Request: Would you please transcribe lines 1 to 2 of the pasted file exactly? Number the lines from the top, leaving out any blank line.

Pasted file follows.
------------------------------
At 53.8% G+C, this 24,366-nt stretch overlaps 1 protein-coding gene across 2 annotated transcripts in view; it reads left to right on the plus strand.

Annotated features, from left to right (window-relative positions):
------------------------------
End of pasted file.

At 53.8% G+C, this 24,366-nt stretch overlaps 1 protein-coding gene across 2 annotated transcripts in view; it reads left to right on the plus strand.

Annotated features, from left to right (window-relative positions):